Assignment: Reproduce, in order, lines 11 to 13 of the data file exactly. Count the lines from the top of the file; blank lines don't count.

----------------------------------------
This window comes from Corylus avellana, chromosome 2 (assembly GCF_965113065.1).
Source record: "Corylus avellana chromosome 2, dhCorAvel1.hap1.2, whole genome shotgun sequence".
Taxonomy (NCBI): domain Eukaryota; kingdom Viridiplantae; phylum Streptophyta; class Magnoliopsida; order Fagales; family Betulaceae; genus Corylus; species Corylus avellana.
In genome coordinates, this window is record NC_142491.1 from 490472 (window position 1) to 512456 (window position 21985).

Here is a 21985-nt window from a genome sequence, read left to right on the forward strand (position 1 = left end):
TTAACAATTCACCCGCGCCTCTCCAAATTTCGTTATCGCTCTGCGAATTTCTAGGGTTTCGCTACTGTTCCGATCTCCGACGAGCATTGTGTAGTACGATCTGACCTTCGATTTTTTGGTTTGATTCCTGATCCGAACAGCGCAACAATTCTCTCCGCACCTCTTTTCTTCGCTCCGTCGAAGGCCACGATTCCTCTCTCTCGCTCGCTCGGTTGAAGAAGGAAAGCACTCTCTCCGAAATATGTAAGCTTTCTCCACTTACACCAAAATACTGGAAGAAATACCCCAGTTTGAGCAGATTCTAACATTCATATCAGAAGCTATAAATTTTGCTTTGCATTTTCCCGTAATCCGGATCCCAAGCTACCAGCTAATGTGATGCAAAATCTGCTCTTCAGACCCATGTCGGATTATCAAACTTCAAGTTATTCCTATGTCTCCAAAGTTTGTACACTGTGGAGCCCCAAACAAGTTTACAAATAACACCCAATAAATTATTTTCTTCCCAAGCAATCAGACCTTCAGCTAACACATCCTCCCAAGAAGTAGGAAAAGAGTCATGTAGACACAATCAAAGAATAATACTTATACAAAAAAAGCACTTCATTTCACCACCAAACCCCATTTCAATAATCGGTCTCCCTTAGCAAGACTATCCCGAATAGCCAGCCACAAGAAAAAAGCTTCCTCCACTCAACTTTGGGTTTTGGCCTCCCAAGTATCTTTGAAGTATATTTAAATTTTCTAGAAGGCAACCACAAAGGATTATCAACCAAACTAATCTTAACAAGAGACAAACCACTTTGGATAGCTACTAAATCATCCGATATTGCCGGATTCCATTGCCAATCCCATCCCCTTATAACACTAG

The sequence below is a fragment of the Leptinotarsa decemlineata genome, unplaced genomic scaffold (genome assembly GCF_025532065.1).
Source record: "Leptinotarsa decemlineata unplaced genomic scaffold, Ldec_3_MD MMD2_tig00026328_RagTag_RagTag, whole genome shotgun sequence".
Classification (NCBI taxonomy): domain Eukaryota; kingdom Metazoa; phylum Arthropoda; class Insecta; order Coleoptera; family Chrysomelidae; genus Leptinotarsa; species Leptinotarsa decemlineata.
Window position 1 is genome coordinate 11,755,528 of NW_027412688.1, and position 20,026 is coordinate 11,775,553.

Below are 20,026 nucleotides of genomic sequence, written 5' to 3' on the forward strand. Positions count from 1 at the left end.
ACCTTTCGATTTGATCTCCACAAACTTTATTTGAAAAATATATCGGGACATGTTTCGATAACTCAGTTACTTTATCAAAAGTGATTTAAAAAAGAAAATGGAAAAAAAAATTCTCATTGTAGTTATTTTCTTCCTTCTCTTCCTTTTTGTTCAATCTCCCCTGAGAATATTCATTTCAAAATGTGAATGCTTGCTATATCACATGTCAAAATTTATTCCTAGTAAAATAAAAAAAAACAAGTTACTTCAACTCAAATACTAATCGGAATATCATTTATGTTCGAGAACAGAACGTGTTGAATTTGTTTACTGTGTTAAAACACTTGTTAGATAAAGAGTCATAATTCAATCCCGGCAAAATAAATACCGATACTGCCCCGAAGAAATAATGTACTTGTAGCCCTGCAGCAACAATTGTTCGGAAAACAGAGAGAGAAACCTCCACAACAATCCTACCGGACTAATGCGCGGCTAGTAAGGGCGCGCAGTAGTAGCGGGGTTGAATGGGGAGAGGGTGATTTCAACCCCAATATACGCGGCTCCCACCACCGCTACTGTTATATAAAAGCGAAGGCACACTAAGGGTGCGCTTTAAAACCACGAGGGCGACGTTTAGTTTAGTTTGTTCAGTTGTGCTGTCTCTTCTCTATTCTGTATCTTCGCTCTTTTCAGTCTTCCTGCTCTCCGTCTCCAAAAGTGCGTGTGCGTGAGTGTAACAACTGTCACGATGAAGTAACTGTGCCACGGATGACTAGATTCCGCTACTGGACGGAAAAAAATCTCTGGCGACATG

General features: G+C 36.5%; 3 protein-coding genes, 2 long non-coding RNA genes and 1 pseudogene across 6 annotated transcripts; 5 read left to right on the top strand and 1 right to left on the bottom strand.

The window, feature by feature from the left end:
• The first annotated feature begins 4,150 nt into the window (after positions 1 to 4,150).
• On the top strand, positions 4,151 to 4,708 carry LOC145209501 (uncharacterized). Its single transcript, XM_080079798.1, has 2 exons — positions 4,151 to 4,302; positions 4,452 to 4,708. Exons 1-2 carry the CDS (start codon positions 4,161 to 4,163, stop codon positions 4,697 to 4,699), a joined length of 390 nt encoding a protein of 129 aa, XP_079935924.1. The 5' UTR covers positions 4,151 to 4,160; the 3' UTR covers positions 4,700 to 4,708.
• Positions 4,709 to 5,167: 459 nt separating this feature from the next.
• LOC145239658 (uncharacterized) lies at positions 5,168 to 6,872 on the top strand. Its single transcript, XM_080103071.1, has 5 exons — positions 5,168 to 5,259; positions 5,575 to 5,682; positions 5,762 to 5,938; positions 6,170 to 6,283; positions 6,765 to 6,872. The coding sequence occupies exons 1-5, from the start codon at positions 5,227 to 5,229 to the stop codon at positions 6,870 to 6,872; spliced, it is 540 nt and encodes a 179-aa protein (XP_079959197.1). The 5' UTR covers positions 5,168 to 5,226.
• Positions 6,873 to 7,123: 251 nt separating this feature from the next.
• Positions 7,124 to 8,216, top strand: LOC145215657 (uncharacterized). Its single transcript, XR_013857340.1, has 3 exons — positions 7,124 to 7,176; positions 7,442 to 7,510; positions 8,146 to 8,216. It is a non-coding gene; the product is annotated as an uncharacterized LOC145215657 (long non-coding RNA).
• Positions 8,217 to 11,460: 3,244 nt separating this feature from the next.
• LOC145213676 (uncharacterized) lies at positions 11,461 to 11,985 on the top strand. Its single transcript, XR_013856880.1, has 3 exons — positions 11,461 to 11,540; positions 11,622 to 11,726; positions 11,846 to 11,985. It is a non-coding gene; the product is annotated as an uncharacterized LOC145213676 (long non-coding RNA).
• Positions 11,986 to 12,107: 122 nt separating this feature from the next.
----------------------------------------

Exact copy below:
Below are 20,026 nucleotides of genomic sequence, written 5' to 3' on the forward strand. Positions count from 1 at the left end.
ACCTTTCGATTTGATCTCCACAAACTTTATTTGAAAAATATATCGGGACATGTTTCGATAACTCAGTTACTTTATCAAAAGTGATTTAAAAAAGAAAATGGAAAAAAAAATTCTCATTGTAGTTATTTTCTTCCTTCTCTTCCTTTTTGTTCAATCTCCCCTGAGAATATTCATTTCAAAATGTGAATGCTTGCTATATCACATGTCAAAATTTATTCCTAGTAAAATAAAAAAAAACAAGTTACTTCAACTCAAATACTAATCGGAATATCATTTATGTTCGAGAACAGAACGTGTTGAATTTGTTTACTGTGTTAAAACACTTGTTAGATAAAGAGTCATAATTCAATCCCGGCAAAATAAATACCGATACTGCCCCGAAGAAATAATGTACTTGTAGCCCTGCAGCAACAATTGTTCGGAAAACAGAGAGAGAAACCTCCACAACAATCCTACCGGACTAATGCGCGGCTAGTAAGGGCGCGCAGTAGTAGCGGGGTTGAATGGGGAGAGGGTGATTTCAACCCCAATATACGCGGCTCCCACCACCGCTACTGTTATATAAAAGCGAAGGCACACTAAGGGTGCGCTTTAAAACCACGAGGGCGACGTTTAGTTTAGTTTGTTCAGTTGTGCTGTCTCTTCTCTATTCTGTATCTTCGCTCTTTTCAGTCTTCCTGCTCTCCGTCTCCAAAAGTGCGTGTGCGTGAGTGTAACAACTGTCACGATGAAGTAACTGTGCCACGGATGACTAGATTCCGCTACTGGACGGAAAAAAATCTCTGGCGACATG

General features: G+C 36.5%; 3 protein-coding genes, 2 long non-coding RNA genes and 1 pseudogene across 6 annotated transcripts; 5 read left to right on the top strand and 1 right to left on the bottom strand.